Top 5 Reasons the PC Government Cancelled Ontario’s Cap-and-Trade System

The Progressive Conservative government tabled legislation Wednesday to scrap Ontario’s cap-and-trade system – a commitment the Ford campaign made to Ontario voters during the recent provincial election.

If you don’t understand Ontario’s complicated cap-and-trade system, you aren’t alone. It’s regularly characterized as a carbon tax by a different name.

The Ford government’s simple message of “your money belongs in your pocket” resonated. His proof points were effective: Cancelling the cap-and-trade carbon tax will result in lower prices at the gas pump, on your home heating bills, and on virtually every other product that you buy.

But the question remains why did the tide turn so quickly?

Ford effectively changed the conversation about the environment. It was no longer about green energy retrofits, clean technology or reducing greenhouse gases. It was a conversation about taxes and that’s how he tapped into an anger in the electorate no one quite else understood.

And while there are a multitude of ways to protect the environment, and much room for negotiation on the most effective ways to do so – Ontario’s cap-and-trade program won’t be one of them. The Ford government’s immediate challenge will be an orderly and transparent wind down of the cap and trade scheme in a way that minimizes the risk to taxpayers while offering some support for the participants in the previous program.

Here are five reasons the Ontario government acted so quickly on their commitment and why.

  1. Ford positioned Ontario’s system as a tax on transportation fuel and just about every form of electricity. This means the price of gas is higher. In fact 4.3 cents higher per litre and in turn making affordable energy more expensive. The election was won in the Greater Toronto Area, specifically the 905 suburban ridings around Toronto proper. These are people who commute and drive to work every single day. They were and continue to be the audience for this commitment.
  2. The public came to believe that Ontario’s complicated system increased the cost of goods and services – because more expensive energy means more expensive everything. Costs associated with higher energy prices are always passed on to  consumers through higher prices right across every part of our economy. Eliminating the cap and trade system is said to save the average family $260 per year – that’s a significant savings for many families. Particularly those who spend long hours in their cars driving their kids to soccer and dance – a key audience for this government.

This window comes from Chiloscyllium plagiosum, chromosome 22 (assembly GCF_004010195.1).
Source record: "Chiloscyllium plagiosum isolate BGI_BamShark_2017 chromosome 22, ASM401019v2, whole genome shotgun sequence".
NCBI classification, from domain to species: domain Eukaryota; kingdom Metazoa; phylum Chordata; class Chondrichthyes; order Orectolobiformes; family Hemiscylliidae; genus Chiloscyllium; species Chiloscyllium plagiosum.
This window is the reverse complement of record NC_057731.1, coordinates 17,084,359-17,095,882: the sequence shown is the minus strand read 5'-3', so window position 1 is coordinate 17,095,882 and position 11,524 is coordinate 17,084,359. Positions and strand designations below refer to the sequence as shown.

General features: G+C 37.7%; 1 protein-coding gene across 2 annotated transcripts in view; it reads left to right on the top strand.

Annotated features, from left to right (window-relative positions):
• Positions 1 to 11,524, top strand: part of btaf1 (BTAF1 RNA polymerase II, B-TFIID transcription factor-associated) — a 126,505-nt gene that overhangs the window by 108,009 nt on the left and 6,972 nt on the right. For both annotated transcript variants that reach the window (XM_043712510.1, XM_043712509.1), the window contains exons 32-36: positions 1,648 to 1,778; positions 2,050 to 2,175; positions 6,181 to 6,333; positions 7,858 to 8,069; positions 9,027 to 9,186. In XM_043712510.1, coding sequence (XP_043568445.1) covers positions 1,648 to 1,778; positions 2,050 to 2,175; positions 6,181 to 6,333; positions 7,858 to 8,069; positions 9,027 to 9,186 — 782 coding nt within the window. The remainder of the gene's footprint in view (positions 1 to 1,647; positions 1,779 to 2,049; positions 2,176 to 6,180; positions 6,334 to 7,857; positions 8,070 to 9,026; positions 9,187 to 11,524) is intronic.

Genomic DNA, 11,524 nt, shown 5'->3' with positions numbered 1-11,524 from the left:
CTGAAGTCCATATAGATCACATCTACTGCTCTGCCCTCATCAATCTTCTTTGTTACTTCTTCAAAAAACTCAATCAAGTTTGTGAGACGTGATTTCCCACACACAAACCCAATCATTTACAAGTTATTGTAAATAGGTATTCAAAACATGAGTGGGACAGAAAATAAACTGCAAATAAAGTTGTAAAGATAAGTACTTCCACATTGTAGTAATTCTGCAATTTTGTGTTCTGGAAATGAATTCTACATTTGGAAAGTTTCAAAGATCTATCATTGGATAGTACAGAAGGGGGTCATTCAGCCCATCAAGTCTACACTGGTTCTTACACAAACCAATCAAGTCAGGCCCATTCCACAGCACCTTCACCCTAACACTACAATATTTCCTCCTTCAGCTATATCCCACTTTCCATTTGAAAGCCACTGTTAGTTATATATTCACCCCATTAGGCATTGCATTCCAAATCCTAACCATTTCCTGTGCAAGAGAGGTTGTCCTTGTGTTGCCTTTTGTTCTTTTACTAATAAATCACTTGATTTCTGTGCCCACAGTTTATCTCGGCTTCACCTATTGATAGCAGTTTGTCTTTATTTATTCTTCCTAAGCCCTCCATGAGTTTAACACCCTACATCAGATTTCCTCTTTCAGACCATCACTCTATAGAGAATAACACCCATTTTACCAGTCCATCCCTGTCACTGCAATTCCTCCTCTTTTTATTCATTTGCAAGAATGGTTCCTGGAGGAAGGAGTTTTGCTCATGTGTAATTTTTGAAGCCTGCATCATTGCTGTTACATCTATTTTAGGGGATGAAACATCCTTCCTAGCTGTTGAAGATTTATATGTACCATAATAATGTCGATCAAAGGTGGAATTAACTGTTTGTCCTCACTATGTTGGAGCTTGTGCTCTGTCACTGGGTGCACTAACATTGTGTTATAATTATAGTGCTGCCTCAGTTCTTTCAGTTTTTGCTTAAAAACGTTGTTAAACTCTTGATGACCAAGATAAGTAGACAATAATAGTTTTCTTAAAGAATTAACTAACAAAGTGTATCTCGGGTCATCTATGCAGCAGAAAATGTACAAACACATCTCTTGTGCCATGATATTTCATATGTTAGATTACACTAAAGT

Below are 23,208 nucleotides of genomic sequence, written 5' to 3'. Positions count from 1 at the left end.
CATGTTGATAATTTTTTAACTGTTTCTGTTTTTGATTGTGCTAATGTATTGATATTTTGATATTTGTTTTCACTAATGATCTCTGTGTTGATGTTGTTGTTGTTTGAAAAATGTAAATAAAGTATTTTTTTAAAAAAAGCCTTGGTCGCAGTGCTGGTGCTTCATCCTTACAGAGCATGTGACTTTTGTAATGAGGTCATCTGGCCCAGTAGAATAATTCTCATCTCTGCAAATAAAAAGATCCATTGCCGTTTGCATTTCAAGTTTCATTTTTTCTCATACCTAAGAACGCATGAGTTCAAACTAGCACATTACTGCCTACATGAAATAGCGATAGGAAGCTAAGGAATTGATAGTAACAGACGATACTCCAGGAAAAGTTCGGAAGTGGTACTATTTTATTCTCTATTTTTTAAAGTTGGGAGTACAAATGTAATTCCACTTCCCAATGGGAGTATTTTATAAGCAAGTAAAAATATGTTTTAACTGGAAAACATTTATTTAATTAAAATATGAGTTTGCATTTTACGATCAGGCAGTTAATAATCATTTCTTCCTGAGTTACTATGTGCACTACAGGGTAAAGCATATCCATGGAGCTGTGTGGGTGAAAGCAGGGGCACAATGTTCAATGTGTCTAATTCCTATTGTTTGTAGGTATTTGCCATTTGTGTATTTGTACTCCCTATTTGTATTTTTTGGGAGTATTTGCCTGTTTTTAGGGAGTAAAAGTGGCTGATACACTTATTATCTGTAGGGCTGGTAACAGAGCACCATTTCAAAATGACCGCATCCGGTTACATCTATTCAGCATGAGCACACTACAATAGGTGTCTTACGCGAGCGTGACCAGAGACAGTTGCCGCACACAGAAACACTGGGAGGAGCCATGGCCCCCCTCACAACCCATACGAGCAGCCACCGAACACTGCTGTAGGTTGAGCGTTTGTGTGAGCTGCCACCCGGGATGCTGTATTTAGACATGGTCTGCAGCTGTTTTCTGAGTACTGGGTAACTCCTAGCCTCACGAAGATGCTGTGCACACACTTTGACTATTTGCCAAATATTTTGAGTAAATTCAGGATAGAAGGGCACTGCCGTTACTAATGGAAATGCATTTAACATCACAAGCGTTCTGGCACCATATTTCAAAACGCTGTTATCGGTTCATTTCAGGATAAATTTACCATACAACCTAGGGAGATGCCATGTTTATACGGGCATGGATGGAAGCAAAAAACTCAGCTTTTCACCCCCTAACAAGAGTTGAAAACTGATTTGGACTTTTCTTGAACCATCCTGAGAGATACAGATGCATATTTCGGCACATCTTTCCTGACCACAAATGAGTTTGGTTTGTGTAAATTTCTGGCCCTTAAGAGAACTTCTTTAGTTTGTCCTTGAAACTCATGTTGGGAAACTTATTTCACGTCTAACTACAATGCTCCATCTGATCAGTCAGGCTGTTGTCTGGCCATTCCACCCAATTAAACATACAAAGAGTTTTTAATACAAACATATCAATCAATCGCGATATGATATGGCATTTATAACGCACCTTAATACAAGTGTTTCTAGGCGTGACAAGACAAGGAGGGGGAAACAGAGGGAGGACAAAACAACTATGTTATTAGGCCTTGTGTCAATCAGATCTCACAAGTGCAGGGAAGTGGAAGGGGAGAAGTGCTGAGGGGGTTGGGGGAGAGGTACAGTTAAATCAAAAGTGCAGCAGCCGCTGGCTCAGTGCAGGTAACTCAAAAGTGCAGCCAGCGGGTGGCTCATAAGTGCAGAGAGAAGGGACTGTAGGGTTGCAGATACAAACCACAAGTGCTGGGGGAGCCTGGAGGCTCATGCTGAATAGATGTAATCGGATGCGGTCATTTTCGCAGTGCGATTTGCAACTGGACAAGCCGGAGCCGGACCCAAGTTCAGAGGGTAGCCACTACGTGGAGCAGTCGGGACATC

3. At a time when NAFTA is at the forefront of our national conversation, Ford positioned the system as one that damages our economic competitiveness. More expensive energy undermines our economic output and as a result our overall competitiveness. It costs more to make less. When our neighbours and trading partners don’t have the same tax regimes as we do, it simply makes it disadvantageous to locate, do business and thrive here in Ontario. In the current environment of ongoing trade disputes with the U.S., Ford’s promise that Ontario is open for business by making sure Canadian companies can compete here resonates with tens of thousands of workers across the province.
  4. The campaign promise touched the affordability narrative on multiple fronts, but Ford made it clear that Ontario’s cap-and-trade system disproportionally hurts those who are the most vulnerable. When we think about taxes, this one is regressive: it raises the prices of gas, heating, milk, and many of the other household items you need. When these items are a bigger portion of the money a household spends, it unduly affects low-income people more than anyone else. Ford’s key audience and voter coalition are middle-to-low income families and seniors whose household incomes fall below the provincial average.
  5. And finally, the carbon tax is seen by many as a tool for politicians to continue spending increases for the programs they want to fund – and those aren’t necessarily ones that will save this earth from the effects of climate change. In the case of Ontario, Ford positioned the cap-and-trade revenue as being a slush fund for the pet projects and deficiencies of a government who had money to burn. Ford’s laser focus on reigning in spending has been at the forefront of the mandate and you can expect that future decisions will be made through this lens.

Every government wants to be able to say this: promise made, promise kept. But with every promise there is not only a how, but a why.

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